The Russian government outdid itself rigging the presidential election in Russia, delivering an overwhelming majority of votes to Prime Minister Vladimir Putin.
Extensive voting irregularities reported by independent observers failed to bring about the expected massive protests in Moscow, which was flooded with his supporters brought at government expense from provinces by the thousands.
But that precautionary measure was hardly needed. No mass protests were likely to happen because Russians en masse have suffered too much from social upheavals over the past century to risk losing their tolerable existence in the name of social liberties and human rights.
Although thousands of better-educated and predominantly young people in Moscow hit the streets and protested after a rigged parliamentary election last December, their protest was not followed by others.
According to the official count, the rigging yielded more than enough votes to guarantee Mr. Putin, 59, victory in the election.
He was distantly followed by a communist, who was trailed by a nationalist, a business tycoon, and a socialist. A liberal candidate was barred from running.
So far, Mr. Putin, arguably the richest person on the planet, has played his cards right.
Brought to power by the late President Boris Yeltsin in 2000 in exchange for immunity from prosecution at the height of Kremlin corruption scandals, the ex-KGB officer has used his business and secret police connections to bring his buddies and former colleagues into the government and onto the boards of directors of key companies; he then used their support to subjugate the parliament and the judiciary and to undermine independent media and nongovernmental organizations.
Mr. Putin also has been careful to let enough of the revenues from the country’s natural gas and oil exports trickle into the social sphere and lead to a marked increase in the minimal wages, retirees’ pensions, and government employees’ compensation, including police and military compensation. These measures have allowed for a gradual increase in people’s well-being despite prices having about doubled under Mr. Putin.
Most recently, he has delayed the annual increase in utility prices and promised to boost government spending on social needs.
With all the nuisances such as free press, viable opposition, and democratic institutions out of the way, having the country’s bureaucrats — whom he lets steal without punishment — rig the election in his favor was a trivial task.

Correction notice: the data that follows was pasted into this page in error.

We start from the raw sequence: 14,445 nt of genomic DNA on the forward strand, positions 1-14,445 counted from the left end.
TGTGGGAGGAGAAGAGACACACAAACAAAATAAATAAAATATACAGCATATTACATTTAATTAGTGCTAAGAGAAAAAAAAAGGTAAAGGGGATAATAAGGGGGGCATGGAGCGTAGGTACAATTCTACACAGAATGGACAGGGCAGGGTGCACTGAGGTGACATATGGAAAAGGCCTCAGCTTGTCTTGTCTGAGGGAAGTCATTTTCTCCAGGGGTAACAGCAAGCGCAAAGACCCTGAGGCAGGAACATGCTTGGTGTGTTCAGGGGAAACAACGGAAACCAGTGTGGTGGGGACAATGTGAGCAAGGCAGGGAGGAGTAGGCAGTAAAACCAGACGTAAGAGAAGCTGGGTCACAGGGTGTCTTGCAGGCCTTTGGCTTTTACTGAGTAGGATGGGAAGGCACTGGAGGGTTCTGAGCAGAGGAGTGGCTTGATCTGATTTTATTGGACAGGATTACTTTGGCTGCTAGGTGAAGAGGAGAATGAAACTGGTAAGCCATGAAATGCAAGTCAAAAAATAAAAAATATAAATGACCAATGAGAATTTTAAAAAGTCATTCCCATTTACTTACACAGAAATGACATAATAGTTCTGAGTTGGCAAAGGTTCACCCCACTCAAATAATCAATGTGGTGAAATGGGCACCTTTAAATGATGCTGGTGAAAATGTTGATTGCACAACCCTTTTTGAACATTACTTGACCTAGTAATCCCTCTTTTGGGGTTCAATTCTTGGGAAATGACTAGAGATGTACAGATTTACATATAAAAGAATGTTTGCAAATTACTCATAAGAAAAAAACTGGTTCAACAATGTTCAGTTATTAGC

Just about anywhere else among the world’s major economic powers, with the exception of, maybe, China, a leader like that would face the wrath of the people. Not in Russia. To be sure, thousands of people turned out at an anti-Putin rally in downtown Moscow but that’s it.
Paradoxically, it is also the country’s systemic corruption that guarantees immunity to Mr. Putin and those who helped rig the election in his favor. Not only does it make it possible to rig the election, it is also responsible for Russia’s 1998 debt default that had wiped out savings, impoverishing millions and setting the low benchmark that makes all Putin handouts look like major improvements in well-being. In fact, they are dwarfed by the country’s revenues, which have been boosted by high prices of oil and natural gas.
Hardly anyone in the United States appears to be preoccupied with Mr. Putin’s power grab for what many experts believe may turn out to be two consecutive six-year terms, but that’s unfortunate given the poor economic prospects that are threatening the integrity of the European Union, the mightiest of U.S. allies.
Mr. Putin notoriously favors the use of fossil fuel export pricing in international politics and so may make the E.U. survival even more problematic.
Without the support of the European Union it would be much harder for the United States to counter the rise of China as a leading world power.
So the White House and the State Department would do well to give U.S.-Russian affairs a higher priority now that Mr. Putin is heading back to the presidency of Russia.
Mike Sigov, a former Russian journalist in Moscow, is a U.S. citizen and a staff writer for The Blade. Contact him at: firstname.lastname@example.org, or 419-724-6089.